- Broadens the definition of “same establishment.” Rather than looking at the location at which the employee works to determine whether a pay disparity exists, all of an employer’s locations within the same county will now constitute the “same establishment” for purposes of determining if the employer discriminated against an employee in pay.
- Expands the definition of “employer.” Along with any “person engaged in business,” the State, the counties, and municipal governments, the Act defines “employer to include “a person who acts directly or indirectly in the interest of another employer with an employee.” This may encompass, for example, a recruiting firm and/or temporary agency that acts “in the interest” of an employer.
- Prohibits employers from discriminating by providing “less favorable employment opportunities” based on gender identity or sex. Under the Act, an employer may not:
- Assign or direct an employee into a less favorable career track, if career tracks are offered;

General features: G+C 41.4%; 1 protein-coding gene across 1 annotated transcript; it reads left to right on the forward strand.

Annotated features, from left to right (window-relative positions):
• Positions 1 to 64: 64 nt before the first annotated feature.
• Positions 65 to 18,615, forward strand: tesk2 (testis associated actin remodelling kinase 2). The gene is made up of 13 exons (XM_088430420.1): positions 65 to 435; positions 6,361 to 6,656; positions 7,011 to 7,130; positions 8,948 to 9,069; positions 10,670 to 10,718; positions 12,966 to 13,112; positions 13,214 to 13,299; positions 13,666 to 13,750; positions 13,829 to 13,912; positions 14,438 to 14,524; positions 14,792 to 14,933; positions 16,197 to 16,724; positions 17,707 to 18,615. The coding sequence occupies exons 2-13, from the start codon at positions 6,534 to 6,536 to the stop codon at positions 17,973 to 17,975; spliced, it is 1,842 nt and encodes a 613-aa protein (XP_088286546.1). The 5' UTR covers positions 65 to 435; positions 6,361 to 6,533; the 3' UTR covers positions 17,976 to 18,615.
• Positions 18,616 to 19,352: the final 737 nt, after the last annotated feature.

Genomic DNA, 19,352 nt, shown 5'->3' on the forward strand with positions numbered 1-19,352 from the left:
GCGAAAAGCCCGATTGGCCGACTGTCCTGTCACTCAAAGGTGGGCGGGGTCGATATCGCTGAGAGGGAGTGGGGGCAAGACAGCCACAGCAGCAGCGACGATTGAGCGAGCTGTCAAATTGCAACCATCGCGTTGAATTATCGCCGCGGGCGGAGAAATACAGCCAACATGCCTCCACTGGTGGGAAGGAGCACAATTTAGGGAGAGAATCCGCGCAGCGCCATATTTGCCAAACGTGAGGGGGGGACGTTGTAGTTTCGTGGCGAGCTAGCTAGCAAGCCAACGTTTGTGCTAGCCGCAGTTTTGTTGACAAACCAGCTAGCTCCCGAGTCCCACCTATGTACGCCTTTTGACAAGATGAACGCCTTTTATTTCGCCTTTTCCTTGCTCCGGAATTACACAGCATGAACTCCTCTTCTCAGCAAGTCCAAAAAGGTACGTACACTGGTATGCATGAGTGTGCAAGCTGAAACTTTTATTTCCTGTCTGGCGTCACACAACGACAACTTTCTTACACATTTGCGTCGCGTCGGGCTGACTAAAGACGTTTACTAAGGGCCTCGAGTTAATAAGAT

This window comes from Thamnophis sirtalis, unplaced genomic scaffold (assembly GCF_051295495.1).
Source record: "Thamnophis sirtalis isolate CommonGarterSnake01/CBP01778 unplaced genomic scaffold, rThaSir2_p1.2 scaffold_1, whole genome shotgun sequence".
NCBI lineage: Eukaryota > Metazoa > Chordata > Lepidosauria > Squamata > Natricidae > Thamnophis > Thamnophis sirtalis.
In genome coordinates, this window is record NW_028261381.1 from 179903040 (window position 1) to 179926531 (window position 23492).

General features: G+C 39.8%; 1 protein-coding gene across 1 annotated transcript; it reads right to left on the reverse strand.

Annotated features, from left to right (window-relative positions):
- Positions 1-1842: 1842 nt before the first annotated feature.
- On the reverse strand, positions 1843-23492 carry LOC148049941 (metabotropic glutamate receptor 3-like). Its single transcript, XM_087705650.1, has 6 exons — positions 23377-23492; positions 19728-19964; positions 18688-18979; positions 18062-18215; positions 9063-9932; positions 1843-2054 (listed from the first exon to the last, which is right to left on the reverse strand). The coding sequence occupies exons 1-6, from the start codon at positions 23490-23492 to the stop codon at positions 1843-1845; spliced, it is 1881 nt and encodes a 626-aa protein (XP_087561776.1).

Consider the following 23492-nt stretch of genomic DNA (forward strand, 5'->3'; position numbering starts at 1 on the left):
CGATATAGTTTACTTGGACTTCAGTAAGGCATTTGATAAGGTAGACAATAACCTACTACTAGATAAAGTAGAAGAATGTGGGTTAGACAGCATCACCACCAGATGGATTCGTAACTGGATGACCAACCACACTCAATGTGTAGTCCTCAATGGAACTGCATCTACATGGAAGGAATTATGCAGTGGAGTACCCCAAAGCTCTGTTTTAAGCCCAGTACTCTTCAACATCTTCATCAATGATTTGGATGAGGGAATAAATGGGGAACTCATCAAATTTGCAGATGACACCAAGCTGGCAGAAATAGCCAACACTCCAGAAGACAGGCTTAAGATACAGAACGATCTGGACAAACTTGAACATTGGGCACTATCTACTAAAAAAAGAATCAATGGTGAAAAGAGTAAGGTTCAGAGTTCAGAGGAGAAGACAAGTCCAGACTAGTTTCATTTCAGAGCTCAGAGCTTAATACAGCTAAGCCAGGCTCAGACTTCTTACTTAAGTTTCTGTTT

- Fail to provide information about promotions or advancement in the full range of career tracks that an employer offers; or
- Limit or deprive an employee of opportunities that would otherwise be available but for the employee’s sex or gender identity.
The Act also expands the exceptions that might account for differences in wages. Current law provides that if a pay disparity exists because of a seniority system, a merit increase system, shift differentials, or jobs that require different skills and/or abilities, that disparity may not constitute a violation of the law. The Act adds the following exceptions:
- a system that measures performance based on quality or quantity of production, or
- a bona fide factor other than sex or gender identity, including education, training, or experience, provided that the factor is not:
- based on or derived from a gender-based differential in compensation,